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Watch: 'Players are now more interested in fixing a match'

12 Maltese matches flagged for potential irregularities

People involved in the sport sector need to be stronger and collaborate if corruption is to be stamped out, according to the Malta Football Association integrity officer. 

With the incidence of online betting, players are more interested in playing a part in fixing a match, but betting is only part of the problem, Franz Tabone told Times Talk

"Betting is legal, but it can be abused. The irregular betting markets mainly based in Asia but operated from Europe is big. Betting is part of the problem but it's not the problem. Before online betting there was betting on a smaller scale," he said.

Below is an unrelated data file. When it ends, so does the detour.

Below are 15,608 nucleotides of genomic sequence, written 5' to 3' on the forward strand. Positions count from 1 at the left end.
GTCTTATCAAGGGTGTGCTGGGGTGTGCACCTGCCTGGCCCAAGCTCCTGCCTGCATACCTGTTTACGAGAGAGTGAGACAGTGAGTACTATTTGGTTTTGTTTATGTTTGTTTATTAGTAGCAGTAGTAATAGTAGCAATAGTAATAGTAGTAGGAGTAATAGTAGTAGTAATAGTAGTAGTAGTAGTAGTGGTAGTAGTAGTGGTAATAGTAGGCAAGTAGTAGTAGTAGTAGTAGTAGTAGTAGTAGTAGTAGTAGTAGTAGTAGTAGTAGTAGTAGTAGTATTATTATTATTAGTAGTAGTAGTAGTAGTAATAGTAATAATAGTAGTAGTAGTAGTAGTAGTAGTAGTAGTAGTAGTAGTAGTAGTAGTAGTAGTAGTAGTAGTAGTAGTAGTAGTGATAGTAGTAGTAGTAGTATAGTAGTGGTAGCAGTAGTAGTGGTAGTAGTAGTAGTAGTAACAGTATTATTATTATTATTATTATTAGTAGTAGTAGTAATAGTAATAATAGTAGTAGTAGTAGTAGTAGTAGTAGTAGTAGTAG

Mr Tabone has been at the forefront of the fight against football bribery in recent years, with the recent Prevention of Corruption in Sports law promising to come down hard on crime.

"It's ultimately down to education and enforcement," Mr Tabone told Times of Malta's online editor Herman Grech.

He said 12 matches were flagged by the so-called Betting Fraud Detection System as probably forming part of irregular betting patterns.

"It doesn't mean they were fixed but the suspicion is there," said Mr Tabone who is studying the possibility of sanctioning offenders based on betting fraud patterns.

Betting patterns may indicate there was prior knowledge of a result or incident in the match. Minor bets are now going into issues like the number of free kicks and yellow cards given during matches spanning across all tournaments and leagues.

"The players are the oxygen to the match. Without the players, there will be no match-fixer, no criminal and nobody will be successful in reaping their dividends."

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